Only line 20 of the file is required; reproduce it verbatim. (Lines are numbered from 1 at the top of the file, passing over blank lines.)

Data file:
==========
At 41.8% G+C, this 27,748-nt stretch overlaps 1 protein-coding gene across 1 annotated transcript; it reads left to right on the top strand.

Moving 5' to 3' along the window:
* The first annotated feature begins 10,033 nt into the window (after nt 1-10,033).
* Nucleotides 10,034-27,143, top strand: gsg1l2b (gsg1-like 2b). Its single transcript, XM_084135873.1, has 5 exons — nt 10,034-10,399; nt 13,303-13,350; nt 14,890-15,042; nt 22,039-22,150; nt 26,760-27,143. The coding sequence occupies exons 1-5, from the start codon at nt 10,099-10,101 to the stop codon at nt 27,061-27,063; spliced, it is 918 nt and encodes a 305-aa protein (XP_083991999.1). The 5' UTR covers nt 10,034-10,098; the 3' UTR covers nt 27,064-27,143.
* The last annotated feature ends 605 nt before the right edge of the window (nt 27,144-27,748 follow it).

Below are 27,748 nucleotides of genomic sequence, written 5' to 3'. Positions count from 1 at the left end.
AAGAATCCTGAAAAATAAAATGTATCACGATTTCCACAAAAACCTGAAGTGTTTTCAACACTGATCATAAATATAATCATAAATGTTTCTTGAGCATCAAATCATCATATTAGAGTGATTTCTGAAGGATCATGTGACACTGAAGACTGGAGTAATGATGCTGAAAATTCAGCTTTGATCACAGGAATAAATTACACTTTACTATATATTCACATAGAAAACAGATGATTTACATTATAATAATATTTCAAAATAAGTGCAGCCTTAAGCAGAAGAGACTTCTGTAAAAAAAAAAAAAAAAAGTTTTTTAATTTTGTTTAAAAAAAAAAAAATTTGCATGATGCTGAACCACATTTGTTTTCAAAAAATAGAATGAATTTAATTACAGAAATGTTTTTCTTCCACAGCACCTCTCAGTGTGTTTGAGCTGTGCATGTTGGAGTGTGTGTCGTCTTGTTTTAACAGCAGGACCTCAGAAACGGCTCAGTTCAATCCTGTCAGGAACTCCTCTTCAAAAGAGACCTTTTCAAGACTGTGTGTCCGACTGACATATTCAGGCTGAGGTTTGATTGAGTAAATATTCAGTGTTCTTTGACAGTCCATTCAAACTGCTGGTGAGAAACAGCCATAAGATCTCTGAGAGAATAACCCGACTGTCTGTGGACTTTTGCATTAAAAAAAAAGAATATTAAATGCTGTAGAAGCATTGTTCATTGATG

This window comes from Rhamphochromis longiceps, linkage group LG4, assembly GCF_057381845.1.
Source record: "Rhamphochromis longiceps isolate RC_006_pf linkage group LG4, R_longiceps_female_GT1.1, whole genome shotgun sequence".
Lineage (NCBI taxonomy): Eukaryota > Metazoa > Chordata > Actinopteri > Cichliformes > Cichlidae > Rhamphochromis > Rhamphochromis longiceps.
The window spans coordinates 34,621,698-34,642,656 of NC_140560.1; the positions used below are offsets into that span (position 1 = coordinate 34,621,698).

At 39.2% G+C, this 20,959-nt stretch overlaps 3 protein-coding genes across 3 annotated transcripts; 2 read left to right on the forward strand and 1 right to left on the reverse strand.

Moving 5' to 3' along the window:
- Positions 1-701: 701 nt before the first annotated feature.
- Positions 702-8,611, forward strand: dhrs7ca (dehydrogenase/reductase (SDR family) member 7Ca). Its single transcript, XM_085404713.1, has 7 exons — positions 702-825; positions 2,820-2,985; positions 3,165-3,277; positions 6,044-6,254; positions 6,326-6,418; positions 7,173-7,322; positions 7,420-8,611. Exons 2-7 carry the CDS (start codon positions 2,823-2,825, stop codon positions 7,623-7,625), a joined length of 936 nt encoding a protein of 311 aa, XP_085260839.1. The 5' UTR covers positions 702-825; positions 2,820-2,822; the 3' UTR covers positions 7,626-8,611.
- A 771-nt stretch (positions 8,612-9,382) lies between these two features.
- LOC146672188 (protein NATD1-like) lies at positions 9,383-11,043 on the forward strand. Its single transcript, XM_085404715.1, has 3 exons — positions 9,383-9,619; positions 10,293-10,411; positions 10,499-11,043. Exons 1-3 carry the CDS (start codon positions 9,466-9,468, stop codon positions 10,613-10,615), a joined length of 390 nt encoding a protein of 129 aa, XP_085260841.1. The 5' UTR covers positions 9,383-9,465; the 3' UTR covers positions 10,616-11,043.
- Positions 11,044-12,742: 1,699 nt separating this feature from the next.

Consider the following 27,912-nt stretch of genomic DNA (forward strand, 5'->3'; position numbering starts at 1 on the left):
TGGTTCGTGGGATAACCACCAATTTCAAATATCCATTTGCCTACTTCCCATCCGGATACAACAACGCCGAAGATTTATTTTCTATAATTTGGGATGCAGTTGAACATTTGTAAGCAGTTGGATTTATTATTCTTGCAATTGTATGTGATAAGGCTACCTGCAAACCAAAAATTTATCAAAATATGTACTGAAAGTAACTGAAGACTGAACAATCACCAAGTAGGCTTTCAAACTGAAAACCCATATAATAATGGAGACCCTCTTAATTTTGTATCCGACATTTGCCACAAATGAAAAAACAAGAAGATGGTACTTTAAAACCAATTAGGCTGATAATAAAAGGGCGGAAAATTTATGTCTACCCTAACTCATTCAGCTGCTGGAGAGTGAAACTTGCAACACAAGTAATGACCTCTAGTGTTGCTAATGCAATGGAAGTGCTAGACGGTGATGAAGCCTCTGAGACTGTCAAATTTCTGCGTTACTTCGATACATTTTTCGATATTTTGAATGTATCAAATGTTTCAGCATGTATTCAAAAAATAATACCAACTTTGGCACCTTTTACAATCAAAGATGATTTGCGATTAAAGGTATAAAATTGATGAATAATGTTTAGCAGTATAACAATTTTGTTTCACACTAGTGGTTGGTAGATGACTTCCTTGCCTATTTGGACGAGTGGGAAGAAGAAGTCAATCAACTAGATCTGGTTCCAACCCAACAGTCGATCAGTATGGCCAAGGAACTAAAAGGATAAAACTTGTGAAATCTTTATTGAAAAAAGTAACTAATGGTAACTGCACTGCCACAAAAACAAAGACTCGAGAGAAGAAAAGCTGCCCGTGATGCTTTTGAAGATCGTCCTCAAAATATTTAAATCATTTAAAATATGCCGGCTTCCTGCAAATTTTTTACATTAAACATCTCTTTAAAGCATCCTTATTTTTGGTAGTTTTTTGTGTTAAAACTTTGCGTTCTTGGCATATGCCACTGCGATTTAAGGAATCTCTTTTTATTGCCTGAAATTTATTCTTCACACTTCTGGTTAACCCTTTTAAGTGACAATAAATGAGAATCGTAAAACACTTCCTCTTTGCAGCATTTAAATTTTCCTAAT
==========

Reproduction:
TGGTTCGTGGGATAACCACCAATTTCAAATATCCATTTGCCTACTTCCCATCCGGATACAACAACGCCGAAGATTTATTTTCTATAATTTGGGATGCAGTTGAACATTTGTAAGCAGTTGGATTTATTATTCTTGCAATTGTATGTGATAAGGCTACCTGCAAACCAAAAATTTATCAAAATATGTACTGAAAGTAACTGAAGACTGAACAATCACCAAGTAGGCTTTCAAACTGAAAACCCATATAATAATGGAGACCCTCTTAATTTTGTATCCGACATTTGCCACAAATGAAAAAACAAGAAGATGGTACTTTAAAACCAATTAGGCTGATAATAAAAGGGCGGAAAATTTATGTCTACCCTAACTCATTCAGCTGCTGGAGAGTGAAACTTGCAACACAAGTAATGACCTCTAGTGTTGCTAATGCAATGGAAGTGCTAGACGGTGATGAAGCCTCTGAGACTGTCAAATTTCTGCGTTACTTCGATACATTTTTCGATATTTTGAATGTATCAAATGTTTCAGCATGTATTCAAAAAATAATACCAACTTTGGCACCTTTTACAATCAAAGATGATTTGCGATTAAAGGTATAAAATTGATGAATAATGTTTAGCAGTATAACAATTTTGTTTCACACTAGTGGTTGGTAGATGACTTCCTTGCCTATTTGGACGAGTGGGAAGAAGAAGTCAATCAACTAGATCTGGTTCCAACCCAACAGTCGATCAGTATGGCCAAGGAACTAAAAGGATAAAACTTGTGAAATCTTTATTGAAAAAAGTAACTAATGGTAACTGCACTGCCACAAAAACAAAGACTCGAGAGAAGAAAAGCTGCCCGTGATGCTTTTGAAGATCGTCCTCAAAATATTTAAATCATTTAAAATATGCCGGCTTCCTGCAAATTTTTTACATTAAACATCTCTTTAAAGCATCCTTATTTTTGGTAGTTTTTTGTGTTAAAACTTTGCGTTCTTGGCATATGCCACTGCGATTTAAGGAATCTCTTTTTATTGCCTGAAATTTATTCTTCACACTTCTGGTTAACCCTTTTAAGTGACAATAAATGAGAATCGTAAAACACTTCCTCTTTGCAGCATTTAAATTTTCCTAAT